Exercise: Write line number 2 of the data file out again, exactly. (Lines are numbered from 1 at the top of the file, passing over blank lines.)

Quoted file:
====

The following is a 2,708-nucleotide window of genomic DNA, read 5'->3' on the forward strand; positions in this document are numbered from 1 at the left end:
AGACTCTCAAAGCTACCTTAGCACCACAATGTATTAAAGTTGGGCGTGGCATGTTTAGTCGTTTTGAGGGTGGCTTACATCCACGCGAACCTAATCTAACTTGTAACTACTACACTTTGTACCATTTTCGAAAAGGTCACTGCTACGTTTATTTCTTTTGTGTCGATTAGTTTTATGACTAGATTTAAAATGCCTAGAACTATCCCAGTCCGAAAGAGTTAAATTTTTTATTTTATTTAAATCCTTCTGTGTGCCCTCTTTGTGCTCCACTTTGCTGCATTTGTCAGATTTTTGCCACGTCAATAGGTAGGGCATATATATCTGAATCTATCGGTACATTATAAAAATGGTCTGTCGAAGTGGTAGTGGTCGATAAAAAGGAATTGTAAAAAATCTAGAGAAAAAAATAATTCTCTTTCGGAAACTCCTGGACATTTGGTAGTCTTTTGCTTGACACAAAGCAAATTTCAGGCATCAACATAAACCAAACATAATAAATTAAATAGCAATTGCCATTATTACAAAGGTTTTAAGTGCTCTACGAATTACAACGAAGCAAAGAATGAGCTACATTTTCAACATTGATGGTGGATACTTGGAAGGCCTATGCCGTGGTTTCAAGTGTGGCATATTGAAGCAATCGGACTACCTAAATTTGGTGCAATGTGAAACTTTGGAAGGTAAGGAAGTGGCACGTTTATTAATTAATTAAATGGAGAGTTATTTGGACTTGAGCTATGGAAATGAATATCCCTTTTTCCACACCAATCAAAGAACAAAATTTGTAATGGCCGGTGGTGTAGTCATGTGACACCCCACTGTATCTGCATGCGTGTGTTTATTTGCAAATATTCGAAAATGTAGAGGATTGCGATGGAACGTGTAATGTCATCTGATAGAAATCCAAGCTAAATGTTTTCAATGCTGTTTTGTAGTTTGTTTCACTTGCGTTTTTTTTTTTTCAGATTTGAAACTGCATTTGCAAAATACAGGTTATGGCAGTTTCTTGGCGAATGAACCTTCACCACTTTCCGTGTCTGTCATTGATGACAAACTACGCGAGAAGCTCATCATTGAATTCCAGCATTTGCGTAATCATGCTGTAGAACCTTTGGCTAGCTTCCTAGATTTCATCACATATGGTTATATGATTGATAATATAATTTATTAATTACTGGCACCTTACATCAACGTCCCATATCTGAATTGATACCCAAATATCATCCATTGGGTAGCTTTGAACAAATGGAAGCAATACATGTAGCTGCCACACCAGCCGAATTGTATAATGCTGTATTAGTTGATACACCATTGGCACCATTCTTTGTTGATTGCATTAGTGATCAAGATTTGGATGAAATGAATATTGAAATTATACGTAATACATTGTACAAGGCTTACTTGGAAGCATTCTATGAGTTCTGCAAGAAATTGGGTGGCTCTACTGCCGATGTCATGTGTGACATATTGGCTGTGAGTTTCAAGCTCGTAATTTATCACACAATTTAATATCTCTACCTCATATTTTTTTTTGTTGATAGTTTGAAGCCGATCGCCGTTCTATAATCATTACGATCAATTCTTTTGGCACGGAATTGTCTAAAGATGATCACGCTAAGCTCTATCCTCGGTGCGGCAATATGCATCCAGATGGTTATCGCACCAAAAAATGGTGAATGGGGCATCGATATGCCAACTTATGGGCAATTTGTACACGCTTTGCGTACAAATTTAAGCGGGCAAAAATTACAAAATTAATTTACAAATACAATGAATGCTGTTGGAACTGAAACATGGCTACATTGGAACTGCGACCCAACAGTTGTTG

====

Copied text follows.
AGACTCTCAAAGCTACCTTAGCACCACAATGTATTAAAGTTGGGCGTGGCATGTTTAGTCGTTTTGAGGGTGGCTTACATCCACGCGAACCTAATCTAACTTGTAACTACTACACTTTGTACCATTTTCGAAAAGGTCACTGCTACGTTTATTTCTTTTGTGTCGATTAGTTTTATGACTAGATTTAAAATGCCTAGAACTATCCCAGTCCGAAAGAGTTAAATTTTTTATTTTATTTAAATCCTTCTGTGTGCCCTCTTTGTGCTCCACTTTGCTGCATTTGTCAGATTTTTGCCACGTCAATAGGTAGGGCATATATATCTGAATCTATCGGTACATTATAAAAATGGTCTGTCGAAGTGGTAGTGGTCGATAAAAAGGAATTGTAAAAAATCTAGAGAAAAAAATAATTCTCTTTCGGAAACTCCTGGACATTTGGTAGTCTTTTGCTTGACACAAAGCAAATTTCAGGCATCAACATAAACCAAACATAATAAATTAAATAGCAATTGCCATTATTACAAAGGTTTTAAGTGCTCTACGAATTACAACGAAGCAAAGAATGAGCTACATTTTCAACATTGATGGTGGATACTTGGAAGGCCTATGCCGTGGTTTCAAGTGTGGCATATTGAAGCAATCGGACTACCTAAATTTGGTGCAATGTGAAACTTTGGAAGGTAAGGAAGTGGCACGTTTATTAATTAATTAAATGGAGAGTTATTTGGACTTGAGCTATGGAAATGAATATCCCTTTTTCCACACCAATCAAAGAACAAAATTTGTAATGGCCGGTGGTGTAGTCATGTGACACCCCACTGTATCTGCATGCGTGTGTTTATTTGCAAATATTCGAAAATGTAGAGGATTGCGATGGAACGTGTAATGTCATCTGATAGAAATCCAAGCTAAATGTTTTCAATGCTGTTTTGTAGTTTGTTTCACTTGCGTTTTTTTTTTTTCAGATTTGAAACTGCATTTGCAAAATACAGGTTATGGCAGTTTCTTGGCGAATGAACCTTCACCACTTTCCGTGTCTGTCATTGATGACAAACTACGCGAGAAGCTCATCATTGAATTCCAGCATTTGCGTAATCATGCTGTAGAACCTTTGGCTAGCTTCCTAGATTTCATCACATATGGTTATATGATTGATAATATAATTTATTAATTACTGGCACCTTACATCAACGTCCCATATCTGAATTGATACCCAAATATCATCCATTGGGTAGCTTTGAACAAATGGAAGCAATACATGTAGCTGCCACACCAGCCGAATTGTATAATGCTGTATTAGTTGATACACCATTGGCACCATTCTTTGTTGATTGCATTAGTGATCAAGATTTGGATGAAATGAATATTGAAATTATACGTAATACATTGTACAAGGCTTACTTGGAAGCATTCTATGAGTTCTGCAAGAAATTGGGTGGCTCTACTGCCGATGTCATGTGTGACATATTGGCTGTGAGTTTCAAGCTCGTAATTTATCACACAATTTAATATCTCTACCTCATATTTTTTTTTGTTGATAGTTTGAAGCCGATCGCCGTTCTATAATCATTACGATCAATTCTTTTGGCACGGAATTGTCTAAAGATGATCACGCTAAGCTCTATCCTCGGTGCGGCAATATGCATCCAGATGGTTATCGCACCAAAAAATGGTGAATGGGGCATCGATATGCCAACTTATGGGCAATTTGTACACGCTTTGCGTACAAATTTAAGCGGGCAAAAATTACAAAATTAATTTACAAATACAATGAATGCTGTTGGAACTGAAACATGGCTACATTGGAACTGCGACCCAACAGTTGTTG